Reflection | #siantreksamerica
Last night we settled in for our final night of Trek-living. You could tell emotions were running a little high, as after we had finished our last meal together, and had surprised Nik with parting gifts, we all sat quietly around two picnic tables we had pushed together. Nik went around each Trekker one by one, and asked for us to share our highlight of the tour. After enjoying every moment, I couldn't think of anything besides meeting the incredible people I had the pleasure of sharing the trip with.
Our final morning together was spent cleaning the bus, collapsing down tents, and loading our bags into the infamous trailer for the final time; all before we chose our seats for the final van ride to San Francisco. I experienced feelings of reluctance towards all of it. I could have gladly lived in this bubble of travel and laughter indefinitely. Isn't it strange how I was so apprehensive about meeting a group of people, all of whom went on to make the trip exactly what it was?
On our way to San Fran, and the final stop of the tour, we parked up for a bite to eat. Suzy and I ended up grabbing food together from a Panera Bread branch. Somehow or another, we got onto the topic of mental health and mental illness. Before I knew it, I was gabbing on about myself and answering any questions she had. I am always so grateful to anyone who shows an interest and is willing to ask questions. I appreciate them not being afraid to start a dialogue about a still heavily stigmatised subject.
I explained the diagnosis I received last year and why I had decided to embark on the trip. Much like Nik on the first day of travel, she was incredibly kind and praised my efforts - which really meant a lot. What really got me though, was how she said she would never have guessed that I suffered with social anxiety, because of how much I had involved myself with every single part of the tour.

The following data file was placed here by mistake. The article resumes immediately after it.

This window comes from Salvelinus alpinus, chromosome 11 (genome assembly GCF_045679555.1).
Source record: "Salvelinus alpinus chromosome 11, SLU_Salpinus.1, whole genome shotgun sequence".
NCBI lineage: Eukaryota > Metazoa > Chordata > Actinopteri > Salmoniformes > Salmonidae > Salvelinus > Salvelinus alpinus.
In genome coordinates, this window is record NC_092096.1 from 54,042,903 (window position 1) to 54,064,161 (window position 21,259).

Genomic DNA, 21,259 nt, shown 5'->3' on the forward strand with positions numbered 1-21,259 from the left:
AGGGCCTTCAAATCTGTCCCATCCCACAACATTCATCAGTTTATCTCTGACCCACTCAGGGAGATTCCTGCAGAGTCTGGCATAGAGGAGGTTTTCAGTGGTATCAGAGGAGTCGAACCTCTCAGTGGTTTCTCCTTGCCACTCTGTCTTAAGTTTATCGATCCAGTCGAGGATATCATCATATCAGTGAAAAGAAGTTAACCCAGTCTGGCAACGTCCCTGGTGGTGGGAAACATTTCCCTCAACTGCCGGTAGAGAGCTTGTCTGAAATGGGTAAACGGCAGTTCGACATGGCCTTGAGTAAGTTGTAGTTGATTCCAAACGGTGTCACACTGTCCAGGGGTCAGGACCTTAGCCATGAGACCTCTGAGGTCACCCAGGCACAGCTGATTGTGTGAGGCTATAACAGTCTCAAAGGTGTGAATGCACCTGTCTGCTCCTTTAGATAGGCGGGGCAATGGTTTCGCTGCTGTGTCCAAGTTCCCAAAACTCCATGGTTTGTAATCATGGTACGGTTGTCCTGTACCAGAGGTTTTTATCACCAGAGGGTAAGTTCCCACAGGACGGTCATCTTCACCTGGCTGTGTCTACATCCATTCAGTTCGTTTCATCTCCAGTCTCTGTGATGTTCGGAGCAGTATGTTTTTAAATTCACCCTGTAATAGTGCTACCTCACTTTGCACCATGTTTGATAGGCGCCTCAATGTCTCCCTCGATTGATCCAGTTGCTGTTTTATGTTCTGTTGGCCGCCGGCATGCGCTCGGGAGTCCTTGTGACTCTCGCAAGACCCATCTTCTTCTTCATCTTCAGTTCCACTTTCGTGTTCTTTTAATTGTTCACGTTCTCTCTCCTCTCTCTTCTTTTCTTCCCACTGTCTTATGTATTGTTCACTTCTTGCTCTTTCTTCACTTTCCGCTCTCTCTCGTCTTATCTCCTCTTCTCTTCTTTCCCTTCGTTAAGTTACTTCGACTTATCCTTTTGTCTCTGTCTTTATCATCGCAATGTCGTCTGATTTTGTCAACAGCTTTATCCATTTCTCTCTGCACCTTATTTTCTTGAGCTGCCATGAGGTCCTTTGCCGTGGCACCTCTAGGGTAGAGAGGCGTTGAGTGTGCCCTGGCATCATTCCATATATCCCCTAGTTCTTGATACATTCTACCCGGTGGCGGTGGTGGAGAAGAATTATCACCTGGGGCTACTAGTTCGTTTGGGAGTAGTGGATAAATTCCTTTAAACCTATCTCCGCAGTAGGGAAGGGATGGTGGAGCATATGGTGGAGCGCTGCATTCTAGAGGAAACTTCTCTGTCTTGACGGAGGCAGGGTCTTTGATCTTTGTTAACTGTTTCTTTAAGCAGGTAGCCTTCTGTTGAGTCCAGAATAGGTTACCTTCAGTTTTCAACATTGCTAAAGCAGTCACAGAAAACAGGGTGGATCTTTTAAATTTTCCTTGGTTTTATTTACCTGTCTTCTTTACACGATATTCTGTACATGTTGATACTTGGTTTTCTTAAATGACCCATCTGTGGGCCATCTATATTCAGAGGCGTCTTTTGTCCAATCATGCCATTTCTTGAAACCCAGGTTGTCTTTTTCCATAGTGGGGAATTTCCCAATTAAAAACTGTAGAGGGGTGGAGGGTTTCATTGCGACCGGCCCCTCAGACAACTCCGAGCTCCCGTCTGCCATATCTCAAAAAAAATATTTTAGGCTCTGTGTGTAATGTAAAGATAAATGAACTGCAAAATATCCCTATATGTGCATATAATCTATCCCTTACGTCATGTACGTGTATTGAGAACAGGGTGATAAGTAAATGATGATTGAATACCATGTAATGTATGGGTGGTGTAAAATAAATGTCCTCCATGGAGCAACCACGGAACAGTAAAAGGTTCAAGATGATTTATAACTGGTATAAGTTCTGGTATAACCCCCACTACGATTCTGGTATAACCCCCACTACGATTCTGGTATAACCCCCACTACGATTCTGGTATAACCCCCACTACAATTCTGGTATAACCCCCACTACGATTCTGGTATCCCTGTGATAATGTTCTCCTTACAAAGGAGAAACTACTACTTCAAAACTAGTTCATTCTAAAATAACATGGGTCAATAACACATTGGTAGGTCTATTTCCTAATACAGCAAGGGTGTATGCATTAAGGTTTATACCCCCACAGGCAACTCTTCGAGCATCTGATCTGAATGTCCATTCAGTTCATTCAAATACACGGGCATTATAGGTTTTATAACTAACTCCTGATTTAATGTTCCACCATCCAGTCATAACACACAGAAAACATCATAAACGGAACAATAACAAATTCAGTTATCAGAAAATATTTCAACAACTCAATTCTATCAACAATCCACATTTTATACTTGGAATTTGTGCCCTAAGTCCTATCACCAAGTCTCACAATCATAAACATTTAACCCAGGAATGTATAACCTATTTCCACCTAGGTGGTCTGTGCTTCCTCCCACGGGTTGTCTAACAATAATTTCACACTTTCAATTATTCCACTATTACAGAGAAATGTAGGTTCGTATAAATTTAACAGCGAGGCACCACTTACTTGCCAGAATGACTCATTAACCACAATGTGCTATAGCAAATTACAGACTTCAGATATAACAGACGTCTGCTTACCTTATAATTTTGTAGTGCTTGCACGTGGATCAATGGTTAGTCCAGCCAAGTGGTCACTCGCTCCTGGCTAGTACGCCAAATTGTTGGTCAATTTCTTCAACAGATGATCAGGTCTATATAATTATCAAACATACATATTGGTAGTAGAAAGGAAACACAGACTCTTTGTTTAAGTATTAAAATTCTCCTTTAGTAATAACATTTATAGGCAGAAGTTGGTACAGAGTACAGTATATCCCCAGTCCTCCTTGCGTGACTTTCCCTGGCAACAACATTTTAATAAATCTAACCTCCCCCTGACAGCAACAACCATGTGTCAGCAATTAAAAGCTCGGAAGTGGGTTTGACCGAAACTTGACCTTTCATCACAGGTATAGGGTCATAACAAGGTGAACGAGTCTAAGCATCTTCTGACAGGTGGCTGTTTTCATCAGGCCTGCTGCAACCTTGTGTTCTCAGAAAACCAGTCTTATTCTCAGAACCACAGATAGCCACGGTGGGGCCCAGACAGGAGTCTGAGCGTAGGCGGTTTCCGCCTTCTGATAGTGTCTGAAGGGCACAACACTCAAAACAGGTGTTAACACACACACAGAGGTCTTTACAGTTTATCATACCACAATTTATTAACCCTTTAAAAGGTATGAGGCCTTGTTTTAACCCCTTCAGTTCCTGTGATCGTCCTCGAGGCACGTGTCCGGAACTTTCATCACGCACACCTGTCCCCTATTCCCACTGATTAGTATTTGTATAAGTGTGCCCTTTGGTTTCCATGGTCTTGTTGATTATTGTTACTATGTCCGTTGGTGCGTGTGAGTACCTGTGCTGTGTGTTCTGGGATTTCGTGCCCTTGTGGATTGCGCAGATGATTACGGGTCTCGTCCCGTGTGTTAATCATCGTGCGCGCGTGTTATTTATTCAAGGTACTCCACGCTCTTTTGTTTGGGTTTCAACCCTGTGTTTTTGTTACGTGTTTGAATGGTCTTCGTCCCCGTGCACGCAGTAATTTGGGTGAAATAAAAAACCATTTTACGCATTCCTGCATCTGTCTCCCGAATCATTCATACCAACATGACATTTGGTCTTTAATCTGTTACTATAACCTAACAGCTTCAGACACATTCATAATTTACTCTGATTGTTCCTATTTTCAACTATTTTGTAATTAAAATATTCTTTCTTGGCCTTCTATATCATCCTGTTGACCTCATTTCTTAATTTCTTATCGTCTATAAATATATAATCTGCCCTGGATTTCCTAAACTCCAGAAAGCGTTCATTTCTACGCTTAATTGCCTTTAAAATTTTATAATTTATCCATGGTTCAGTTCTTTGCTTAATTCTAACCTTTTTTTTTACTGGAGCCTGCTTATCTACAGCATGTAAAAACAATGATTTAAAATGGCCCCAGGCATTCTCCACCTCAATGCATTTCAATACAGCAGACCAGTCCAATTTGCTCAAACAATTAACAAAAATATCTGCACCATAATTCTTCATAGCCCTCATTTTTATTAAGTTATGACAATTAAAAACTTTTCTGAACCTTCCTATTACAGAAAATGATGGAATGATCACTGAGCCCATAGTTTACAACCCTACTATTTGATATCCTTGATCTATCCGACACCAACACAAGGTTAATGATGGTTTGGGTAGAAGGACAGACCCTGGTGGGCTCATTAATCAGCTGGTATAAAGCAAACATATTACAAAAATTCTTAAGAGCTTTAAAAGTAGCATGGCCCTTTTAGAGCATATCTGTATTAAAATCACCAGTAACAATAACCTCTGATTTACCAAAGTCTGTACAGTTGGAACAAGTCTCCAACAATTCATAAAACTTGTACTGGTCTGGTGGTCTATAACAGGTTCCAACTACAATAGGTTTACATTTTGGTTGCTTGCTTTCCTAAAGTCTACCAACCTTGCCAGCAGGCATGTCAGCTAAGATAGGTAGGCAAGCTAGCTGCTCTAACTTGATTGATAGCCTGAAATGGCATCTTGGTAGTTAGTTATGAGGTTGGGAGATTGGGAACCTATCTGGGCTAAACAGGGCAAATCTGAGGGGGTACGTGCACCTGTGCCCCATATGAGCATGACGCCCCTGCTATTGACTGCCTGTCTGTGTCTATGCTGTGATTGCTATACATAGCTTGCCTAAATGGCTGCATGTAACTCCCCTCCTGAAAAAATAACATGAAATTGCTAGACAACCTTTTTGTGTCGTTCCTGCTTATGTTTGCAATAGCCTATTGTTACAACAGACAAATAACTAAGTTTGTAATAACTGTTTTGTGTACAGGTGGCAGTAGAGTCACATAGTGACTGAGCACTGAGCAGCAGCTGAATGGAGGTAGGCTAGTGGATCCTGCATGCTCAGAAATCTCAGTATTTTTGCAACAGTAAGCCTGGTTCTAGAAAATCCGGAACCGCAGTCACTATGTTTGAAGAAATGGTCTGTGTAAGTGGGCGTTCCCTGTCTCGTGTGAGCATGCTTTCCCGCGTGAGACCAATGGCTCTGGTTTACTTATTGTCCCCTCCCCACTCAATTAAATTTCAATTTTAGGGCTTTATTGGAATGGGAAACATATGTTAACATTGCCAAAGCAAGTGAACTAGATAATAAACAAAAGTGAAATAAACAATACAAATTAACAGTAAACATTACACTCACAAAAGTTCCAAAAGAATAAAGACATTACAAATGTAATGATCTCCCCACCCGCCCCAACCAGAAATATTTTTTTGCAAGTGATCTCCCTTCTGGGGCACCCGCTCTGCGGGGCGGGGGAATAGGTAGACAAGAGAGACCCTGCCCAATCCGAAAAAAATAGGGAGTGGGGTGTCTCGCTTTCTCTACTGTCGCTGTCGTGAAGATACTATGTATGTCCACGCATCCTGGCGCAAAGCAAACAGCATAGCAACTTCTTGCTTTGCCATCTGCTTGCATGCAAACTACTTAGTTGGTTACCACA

Even though I know that mental illness manifests itself differently in everyone that suffers, and that attempts to mask it from the world due to fear are not uncommon, this made me feel so powerful. At one point social anxiety had taken over my life - so much so, that I couldn't even bring myself to laugh in front of people I knew or am related to - but, now? Now I was 5,000+ miles away from home, and being told by someone I had only known for around a week, that they had no idea I was trying so hard to face my fears.
I had done it; I had kicked anxiety's ass, and it meant more than I could ever explain.
If I'm honest, there isn't much more for me to say about the Trek right now. Not only did I achieve everything I hoped to, I also learnt that it was okay to take breaks on holiday due to feeling mentally unwell. Admittedly, when the trip ended, I felt so drained. I often do after a holiday anyway, but this one left me feeling like I needed to slow down and completely reevaluate my life for a little while.
After having a taste of excitement, and establishing a newfound sense that nothing is impossible, I want to create and live a life I truly love... And now is the time for me to figure out how to go about doing just that. So, on that note, it might be a little quiet around these parts in July, but I promise I'll be back.